WIPO Arbitration and Mediation Center
ADMINISTRATIVE PANEL DECISION
Autosales Incorporated, dba Summit Racing Equipment v. Domain Active Pty. Ltd.
Case No. D2004-0459
1. The Parties
Complainant is Autosales Incorporated, dba Summit Racing Equipment of Akron, Ohio, United States of America, represented by Buckingham, Doolittle & Burroughs, LLP, of Akron, Ohio, United States of America.
Respondent is Domain Active Pty. Ltd. of Clayfield, Queensland, Australia.
2. The Domain Names and Registrar
The disputed domain names <summitracin.com> and <wwwsummitracing.com> are registered with Fabulous.com.
3. Procedural History
The Complaint was filed with the WIPO Arbitration and Mediation Center (the “Center”) on June 24, 2004. On June 25, 2004, the Center transmitted by email to Fabulous.com a request for registrar verification in connection with the domain names at issue. On June 28, 2004, Fabulous.com transmitted by email to the Center its verification response confirming that Respondent is listed as the registrant and providing the contact details for the administrative, billing, and technical contact. In response to a notification by the Center that the Complaint was administratively deficient, Complainant filed an Amended Complaint on July 7, 2004. The Center verified that the Complaint, together with the Amended Complaint, satisfied the formal requirements of the Uniform Domain Name Dispute Resolution Policy (the “Policy”), the Rules for Uniform Domain Name Dispute Resolution Policy (the “Rules”), and the WIPO Supplemental Rules for Uniform Domain Name Dispute Resolution Policy (the “Supplemental Rules”).
In accordance with the Rules, paragraphs 2(a) and 4(a), the Center formally notified Respondent of the Complaint, and the proceedings commenced on July 14, 2004. In accordance with the Rules, paragraph 5(a), the due date for Response was August 3, 2004. Respondent did not submit any response. Accordingly, the Center notified Respondent’s default on August 13, 2004.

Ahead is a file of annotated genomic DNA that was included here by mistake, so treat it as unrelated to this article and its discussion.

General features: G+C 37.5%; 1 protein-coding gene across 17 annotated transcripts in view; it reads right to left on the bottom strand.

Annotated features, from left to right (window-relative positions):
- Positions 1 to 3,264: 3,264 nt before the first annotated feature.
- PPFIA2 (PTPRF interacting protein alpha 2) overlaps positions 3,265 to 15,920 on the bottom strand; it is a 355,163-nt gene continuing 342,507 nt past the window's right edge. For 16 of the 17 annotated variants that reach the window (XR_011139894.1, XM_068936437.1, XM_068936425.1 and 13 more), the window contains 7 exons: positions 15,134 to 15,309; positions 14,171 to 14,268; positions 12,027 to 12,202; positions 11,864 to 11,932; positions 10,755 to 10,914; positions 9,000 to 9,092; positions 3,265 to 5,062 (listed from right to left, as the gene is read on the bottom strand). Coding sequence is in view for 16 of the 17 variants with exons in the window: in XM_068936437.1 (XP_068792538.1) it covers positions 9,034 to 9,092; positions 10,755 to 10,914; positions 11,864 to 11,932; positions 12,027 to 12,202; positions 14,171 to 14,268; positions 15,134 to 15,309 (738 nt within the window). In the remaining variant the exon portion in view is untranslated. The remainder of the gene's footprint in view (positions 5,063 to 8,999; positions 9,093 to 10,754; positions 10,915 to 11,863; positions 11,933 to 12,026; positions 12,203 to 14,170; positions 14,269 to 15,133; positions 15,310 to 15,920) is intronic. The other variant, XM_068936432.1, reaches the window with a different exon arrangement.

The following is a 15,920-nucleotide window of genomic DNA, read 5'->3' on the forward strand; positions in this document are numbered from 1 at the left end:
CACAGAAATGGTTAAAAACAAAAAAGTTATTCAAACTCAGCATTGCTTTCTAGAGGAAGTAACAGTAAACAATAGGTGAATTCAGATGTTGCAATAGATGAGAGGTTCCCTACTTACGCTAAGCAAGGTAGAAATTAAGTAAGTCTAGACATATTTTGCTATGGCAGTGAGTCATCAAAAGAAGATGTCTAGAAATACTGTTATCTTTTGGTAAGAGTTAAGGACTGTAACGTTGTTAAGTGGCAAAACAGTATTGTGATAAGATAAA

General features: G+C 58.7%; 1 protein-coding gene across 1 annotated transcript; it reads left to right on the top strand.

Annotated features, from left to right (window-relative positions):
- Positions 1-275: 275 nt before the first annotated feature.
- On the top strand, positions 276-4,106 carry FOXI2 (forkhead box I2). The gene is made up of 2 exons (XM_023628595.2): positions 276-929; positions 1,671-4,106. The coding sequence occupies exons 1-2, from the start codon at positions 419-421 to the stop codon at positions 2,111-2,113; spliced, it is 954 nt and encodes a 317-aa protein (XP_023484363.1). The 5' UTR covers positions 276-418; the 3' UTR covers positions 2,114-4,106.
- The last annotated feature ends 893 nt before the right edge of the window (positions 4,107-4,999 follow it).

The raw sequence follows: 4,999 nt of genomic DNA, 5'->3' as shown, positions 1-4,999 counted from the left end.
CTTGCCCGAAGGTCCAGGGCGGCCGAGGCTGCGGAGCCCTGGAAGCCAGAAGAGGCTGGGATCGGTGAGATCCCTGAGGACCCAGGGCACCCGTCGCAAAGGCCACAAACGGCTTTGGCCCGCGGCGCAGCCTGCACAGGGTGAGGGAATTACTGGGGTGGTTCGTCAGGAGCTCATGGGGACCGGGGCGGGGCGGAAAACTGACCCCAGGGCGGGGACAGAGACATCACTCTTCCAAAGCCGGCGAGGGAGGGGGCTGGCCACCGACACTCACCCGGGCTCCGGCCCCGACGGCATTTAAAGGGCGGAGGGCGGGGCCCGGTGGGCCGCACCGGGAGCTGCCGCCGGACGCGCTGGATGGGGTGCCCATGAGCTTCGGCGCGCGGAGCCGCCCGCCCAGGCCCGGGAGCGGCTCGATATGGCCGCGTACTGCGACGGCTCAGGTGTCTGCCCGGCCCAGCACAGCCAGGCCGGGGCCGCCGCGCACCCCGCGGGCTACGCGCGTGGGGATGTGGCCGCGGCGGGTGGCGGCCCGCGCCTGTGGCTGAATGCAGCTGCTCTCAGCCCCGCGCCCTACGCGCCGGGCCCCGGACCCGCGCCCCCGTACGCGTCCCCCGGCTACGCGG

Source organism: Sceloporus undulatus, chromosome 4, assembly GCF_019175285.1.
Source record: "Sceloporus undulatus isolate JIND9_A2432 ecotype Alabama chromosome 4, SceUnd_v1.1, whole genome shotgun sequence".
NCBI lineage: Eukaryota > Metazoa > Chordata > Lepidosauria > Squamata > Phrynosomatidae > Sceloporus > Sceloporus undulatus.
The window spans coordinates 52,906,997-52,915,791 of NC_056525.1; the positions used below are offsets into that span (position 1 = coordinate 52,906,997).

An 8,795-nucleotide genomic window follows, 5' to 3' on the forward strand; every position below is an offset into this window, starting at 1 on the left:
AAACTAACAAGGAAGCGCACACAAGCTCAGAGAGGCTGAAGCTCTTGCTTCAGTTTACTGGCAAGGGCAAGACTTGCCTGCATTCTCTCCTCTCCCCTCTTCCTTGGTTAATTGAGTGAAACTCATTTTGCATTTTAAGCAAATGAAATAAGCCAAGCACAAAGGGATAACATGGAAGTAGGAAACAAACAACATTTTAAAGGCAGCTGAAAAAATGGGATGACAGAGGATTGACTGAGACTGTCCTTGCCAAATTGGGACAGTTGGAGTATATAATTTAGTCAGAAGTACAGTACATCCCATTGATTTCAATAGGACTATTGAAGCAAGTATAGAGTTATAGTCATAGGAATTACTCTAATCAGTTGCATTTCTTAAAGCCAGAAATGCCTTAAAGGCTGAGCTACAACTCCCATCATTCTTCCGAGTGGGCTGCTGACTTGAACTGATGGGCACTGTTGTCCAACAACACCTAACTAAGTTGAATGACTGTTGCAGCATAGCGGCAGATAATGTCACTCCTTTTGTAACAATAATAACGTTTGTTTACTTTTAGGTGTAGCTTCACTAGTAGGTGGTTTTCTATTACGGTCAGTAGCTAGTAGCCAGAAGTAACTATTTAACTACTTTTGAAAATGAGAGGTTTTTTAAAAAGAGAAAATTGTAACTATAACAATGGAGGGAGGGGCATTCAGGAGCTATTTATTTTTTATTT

The Center appointed Joan Clark, Q.C. as the sole panelist in this matter on August 20, 2004. The Panel finds that it was properly constituted. The Panel has submitted the Statement of Acceptance and Declaration of Impartiality and Independence, as required by the Center to ensure compliance with the Rules, paragraph 7.
4. Factual Background
Complainant is Autosales Incorporated, dba Summit Racing Equipment, an Ohio corporation with a principal place of business in Akron, Ohio.
Respondent is Domain Active Pty. Ltd., with a mailing address in Queensland, Australia.
Complainant is the registered owner of numerous marks registered in respect of goods and services which include SUMMIT or SUMMIT RACING, in stylized form. One of these was registered in 1996, with a declared date of first use in 1968. It also owns the trade name Summit Racing Equipment and the domain name <summitracing.com.>
Respondent is the registrant of the domain names in dispute, <summitracin.com> and <wwwsummitracing.com>, both registered with the registrar Fabulous.com Pty. Ltd. on January 7, 2004 and August 25, 2002, respectively.
5. Parties’ Contentions
Complainant has produced evidence of registration in the United States Patent and Trademark Office of seven trademarks or service marks, registered in respect of goods or services. The marks are the following
SUMMIT RACING EQUIPMENT registered June 11, 1996;
SUMMIT RACING EQUIPMENT registered January 15, 2002;
SUMMIT registered January 15, 2002;
SUMMIT RACING registered September 10, 2002;
SUMMIT RACING EQUIPMENT SPEED CARD registered December 22, 1992;
SUMMIT SPEEDCARD registered October 29, 2002;
SUMMITRACING.COM registered March 12, 2002.
The earliest of these, SUMMIT RACING EQUIPMENT, registered on June 11, 1996, was based upon use in commerce dating back to 1968. The mark SUMMIT RACING registered on September 10, 2002, was based upon use in commerce dating back to 1999. All of the above marks, with the exception of SUMMITRACING.COM, include the word “summit” in stylized form. The exception is for the word mark SUMMITRACING.COM as a typed drawing.
The above marks were registered variously in respect of goods related to automotive equipment including racing equipment, retail store and mail order services related to the foregoing goods and financial sponsorship of annual hot rod races.
The Complaint is also based on pending trademark applications in the United States and in numerous other countries for marks including the word SUMMIT.
Complainant refers to its use of “Summit Racing Equipment” as a trade name, dating back to January 1969, and has produced a copy of its trade name registration with the Ohio Secretary of State dated 1981, which refers to the use of the trade name since January 1969. Complainant avers that this registration is in effect and has been continuously renewed with the Ohio Secretary of State. Complainant declares that it is known as Summit Racing and also as Summit to its customers.